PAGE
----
Back in 2013 I read a story about a teenage girl in California who was declared brain dead after a routine tonsillectomy went wrong. There was a lot of talk at the time about the legal and moral implications. I’m not a lawyer, so I can’t weigh in on this, but I am a mother, and my first thought when I read this story was for the girl’s mother and the heartbreak she must’ve been feeling.
Losing your child is every parent’s worst nightmare, and I imagined myself in her circumstances. Being the person I am, I started asking myself what if? What if the teenage girl had been pregnant? Would that be a comfort or a curse to her mother? What if the mother had suffered her own tragedies? What if she was a single parent? What if she thought something more sinister had happened? What if she’d been murdered, but nobody would listen to her?
I started building a character who I loved, put her in the most difficult situation—her daughter being declared brain dead—and pushed her even further; I had her daughter be pregnant. And thus was born The Night Olivia Fell.
I like to think that writing the book was really easy and that every word flowed like water. But that isn’t entirely true. I felt so many emotions while I was writing this book that sometimes I couldn’t even get words onto the page. There were many days when I cried right alongside Abi, my protagonist, as I felt her pain. I spent a lot of time sitting on a chair in my back yard that summer, just staring into space as chaotic thoughts whirled around my head. Then, terrified I wasn’t getting the words just right, I’d have my husband read what I’d written that day. I wanted the book to be suspenseful, but emotional, sensitive but profoundly poignant.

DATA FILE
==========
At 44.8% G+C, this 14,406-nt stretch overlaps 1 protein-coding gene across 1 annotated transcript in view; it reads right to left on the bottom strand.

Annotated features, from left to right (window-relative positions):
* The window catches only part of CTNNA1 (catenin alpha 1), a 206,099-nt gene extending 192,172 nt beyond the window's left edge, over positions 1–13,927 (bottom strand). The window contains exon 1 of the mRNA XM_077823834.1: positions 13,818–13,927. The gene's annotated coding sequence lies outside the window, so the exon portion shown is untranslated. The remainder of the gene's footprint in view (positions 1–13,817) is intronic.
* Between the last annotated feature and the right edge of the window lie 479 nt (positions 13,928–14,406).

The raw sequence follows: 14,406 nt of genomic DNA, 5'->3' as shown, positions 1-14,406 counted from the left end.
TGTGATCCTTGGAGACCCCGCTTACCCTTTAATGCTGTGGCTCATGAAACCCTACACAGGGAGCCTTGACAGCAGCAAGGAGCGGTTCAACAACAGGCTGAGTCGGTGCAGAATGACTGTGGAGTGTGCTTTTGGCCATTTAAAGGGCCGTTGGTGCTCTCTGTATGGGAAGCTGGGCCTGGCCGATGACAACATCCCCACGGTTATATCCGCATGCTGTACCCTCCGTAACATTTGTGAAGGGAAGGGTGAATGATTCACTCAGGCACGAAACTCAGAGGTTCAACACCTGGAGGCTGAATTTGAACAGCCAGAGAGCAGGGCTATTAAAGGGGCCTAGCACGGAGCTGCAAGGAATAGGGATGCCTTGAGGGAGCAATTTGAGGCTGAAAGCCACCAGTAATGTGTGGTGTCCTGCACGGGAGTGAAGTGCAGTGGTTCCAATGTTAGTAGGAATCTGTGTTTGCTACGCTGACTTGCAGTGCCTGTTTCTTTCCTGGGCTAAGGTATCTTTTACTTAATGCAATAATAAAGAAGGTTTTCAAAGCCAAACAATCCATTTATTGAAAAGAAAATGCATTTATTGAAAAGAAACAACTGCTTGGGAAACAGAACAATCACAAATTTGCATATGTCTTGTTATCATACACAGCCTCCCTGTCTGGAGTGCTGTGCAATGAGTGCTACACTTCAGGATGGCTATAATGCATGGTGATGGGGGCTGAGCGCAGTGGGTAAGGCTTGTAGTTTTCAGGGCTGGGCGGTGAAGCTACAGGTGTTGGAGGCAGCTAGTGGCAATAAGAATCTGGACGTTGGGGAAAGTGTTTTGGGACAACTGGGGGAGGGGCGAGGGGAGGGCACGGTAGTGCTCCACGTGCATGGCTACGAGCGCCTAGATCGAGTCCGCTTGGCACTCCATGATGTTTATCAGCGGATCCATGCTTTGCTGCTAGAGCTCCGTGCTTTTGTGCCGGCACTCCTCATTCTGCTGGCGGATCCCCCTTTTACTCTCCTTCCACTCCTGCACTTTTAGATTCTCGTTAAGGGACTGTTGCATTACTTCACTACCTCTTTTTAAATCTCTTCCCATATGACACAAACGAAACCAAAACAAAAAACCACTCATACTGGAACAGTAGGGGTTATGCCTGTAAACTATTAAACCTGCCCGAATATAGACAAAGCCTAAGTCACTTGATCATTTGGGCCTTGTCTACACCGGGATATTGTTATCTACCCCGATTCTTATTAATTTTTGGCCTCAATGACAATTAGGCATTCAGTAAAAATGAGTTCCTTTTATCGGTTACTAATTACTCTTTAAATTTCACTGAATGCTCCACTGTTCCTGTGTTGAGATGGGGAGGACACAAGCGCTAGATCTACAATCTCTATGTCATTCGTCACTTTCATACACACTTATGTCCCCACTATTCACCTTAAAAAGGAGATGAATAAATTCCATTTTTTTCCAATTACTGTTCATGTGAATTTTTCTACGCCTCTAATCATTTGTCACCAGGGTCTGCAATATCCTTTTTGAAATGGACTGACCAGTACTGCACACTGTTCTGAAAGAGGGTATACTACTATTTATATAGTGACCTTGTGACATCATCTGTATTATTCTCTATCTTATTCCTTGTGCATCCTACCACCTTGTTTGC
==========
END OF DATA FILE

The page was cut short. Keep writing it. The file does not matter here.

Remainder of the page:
I didn’t have the luxury of writing retreats or a group of writing friends, and I knew my summer off work was coming to an end soon (I was returning to work in September), so I was stressed about that. But I finished the bulk of the novel before I went back to work, and few months later, after many late nights and long weekends of editing and revising, it was complete.
Many people think that authors get a single phone call that changes their lives. The reality couldn’t be further from that. The process is s-l-o-w and requires a skin as thick as terra cotta. You literally just live your life, raise your kids, go to work, and write along the way. And when you’re rejected, you keep on writing. I started writing The Night Olivia Fell in summer 2015. It will be published in January 2019. So it was by no means a quick process.
Once I’d completed my novel I had to find an agent. Carly Watters, P.S. Literary Agency, was one of five agents I’d queried, and my top pick, so when she emailed asking if we could have a chat I was dizzy with excitement. She offered to represent me and as soon as I got off the phone, my husband and I popped open a bottle of champagne, even though it was only a Monday night.